Justification

Justification is a fundamental

doctrine that is at the heart of
the Gospel.
The word justification comes from
the root word “just” (Gr: dikaios)
which means ” to be equitable (in
character or act); and by implication
innocent, holy: or just, meet,
right” according to Strong’s dictionary.
This word with its related
forms occurs some 30 times in
Romans
Paul in the first 2 chapters of Romans
builds up a case for God’s
righteous judgment on all mankind
since all mankind is under
sin (Rom 3:9). In Rom 3:23 his
argument reaches a crescendo
when he declares “for all have
sinned and fall short of the glory
of God.” Now, the consistent
teaching of the Old Testament is
that the just punishment for sin is
death (Deu 24:16; 2Sa 12:13;
Eze 18:4, 20). This by implication
is not just physical death but
eternal death. Hence going by
Rom 3:23 it is just and meet for
God to let all mankind die in their
sins. He is perfectly just in sending
everyone to hell. This is 

What is God's verdict on you?
What is God's verdict on you?

terriappropriated

What is God's verdict on you?
What is God's verdict on you?

Justification is a fundamental doctrine that is at the heart of the Gospel. The word justification comes from the root word “just” (Gr: dikaios) which means ” to be equitable (in character or act); and by implication innocent, holy: or just, meet, right” according to Strong’s dictionary. This word with its related forms occurs some 30 times in Romans.

Paul in the first 2 chapters of Romans builds up a case for God’s righteous judgment on all mankind since all mankind is under sin (Rom 3:9). In Rom 3:23 his argument reaches a crescendo when he declares “for all have sinned and fall short of the glory of God.” Now, the consistent teaching of the Old Testament is that the just punishment for sin is death (Deu 24:16; 2Sa 12:13; Eze 18:4, 20). This by implication is not just physical death but eternal death. Hence going by Rom 3:23 it is just and meet for God to let all mankind die in their sins. He is perfectly just in sending everyone to hell. This is terrible news — if we stop at Romans 3:23.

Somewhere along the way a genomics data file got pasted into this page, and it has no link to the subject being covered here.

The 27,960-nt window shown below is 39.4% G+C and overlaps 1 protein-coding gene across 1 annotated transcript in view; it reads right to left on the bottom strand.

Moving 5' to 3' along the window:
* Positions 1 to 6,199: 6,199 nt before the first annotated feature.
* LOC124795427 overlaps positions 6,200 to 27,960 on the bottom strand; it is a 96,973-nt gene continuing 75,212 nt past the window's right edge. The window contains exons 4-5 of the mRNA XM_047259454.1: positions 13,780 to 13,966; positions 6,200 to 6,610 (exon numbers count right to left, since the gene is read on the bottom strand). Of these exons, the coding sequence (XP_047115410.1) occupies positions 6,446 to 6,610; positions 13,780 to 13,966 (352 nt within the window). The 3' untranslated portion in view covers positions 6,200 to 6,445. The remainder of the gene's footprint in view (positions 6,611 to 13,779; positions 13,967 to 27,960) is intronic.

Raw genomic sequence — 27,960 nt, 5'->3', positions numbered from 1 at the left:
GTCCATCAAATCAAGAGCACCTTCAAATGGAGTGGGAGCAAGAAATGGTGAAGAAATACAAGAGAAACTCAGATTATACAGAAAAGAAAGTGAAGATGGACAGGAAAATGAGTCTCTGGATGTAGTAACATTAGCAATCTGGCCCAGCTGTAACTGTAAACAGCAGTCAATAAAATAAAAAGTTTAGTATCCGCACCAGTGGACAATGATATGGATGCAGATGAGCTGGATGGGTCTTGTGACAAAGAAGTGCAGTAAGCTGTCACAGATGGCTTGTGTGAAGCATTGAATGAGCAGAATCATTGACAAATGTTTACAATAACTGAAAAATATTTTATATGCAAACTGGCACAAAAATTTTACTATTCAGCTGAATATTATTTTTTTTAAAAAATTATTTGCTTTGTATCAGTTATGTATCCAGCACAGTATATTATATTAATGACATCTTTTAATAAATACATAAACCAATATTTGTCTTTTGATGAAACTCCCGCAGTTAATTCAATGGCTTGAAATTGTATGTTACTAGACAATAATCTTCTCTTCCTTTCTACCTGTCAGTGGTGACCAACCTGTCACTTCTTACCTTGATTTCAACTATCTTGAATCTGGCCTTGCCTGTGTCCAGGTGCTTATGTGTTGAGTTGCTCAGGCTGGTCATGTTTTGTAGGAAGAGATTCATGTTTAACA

However, the bad news is then succeeded by the good news –” being justified as a gift by His grace through the redemption which is in Christ Jesus;” (v24). This means that we are “justified” or “put right before God” by grace (not by our works) through the redemption (in this context it means deliverance) that is available in Jesus Christ.

How can He put us right before him when we are still in the flesh, still not completely free from sin? Would this not compromise God’s own standard of judgment as revealed in the Old Testament? This is what justification seeks to answer. Justification is a legal declaration on God’s part that we are righteous. He imputes our sin (past, present and future) to Jesus and Jesus’ righteousness (through his perfect fulfillment of the Law) to us. God put Jesus to death and treated him as sin – meaning that he considered him to be The sinner who committed all the sins in the world – and he treats us as if we lived a perfectly obedient life like him (Isa 53:11; Rom 5:19; 2Co 5:21; 1Pe 2:24).  In justification, therefore, we have the credit of righteousness to our account and also the forgiveness of sins (Rom 4:7-8)

This righteousness of Christ is appropriated by faith. The moment we appropriate it we stand justified before God. It is a one time event. Faith in itself does not contribute any good works but is a gift given by God (v24 and Eph 2:8). It is just a medium of receiving this righteousness of Christ, so that it is only God who is both ” just and the justifier of the one who has faith in Jesus. ” (Rom 3:26).

Justification sets in motion the process of sanctification which is being conformed in the image of Christ (Rom 8:29) through the Holy Spirit. (2Th 2:13; 1Pe 1:2 ).

To sum up, Justification is being legally declared righteous before God through the imputation of Christ’s righteousness on the sinner. It is appropriated by faith and it is a one time act.

Roman Catholic Church confuses justification with sanctification and sees it as a process rather than an event. She teaches that along with faith are needed our works of satisfaction to really become “just” before God so that He can declare us so. This is a far cry from the truth.

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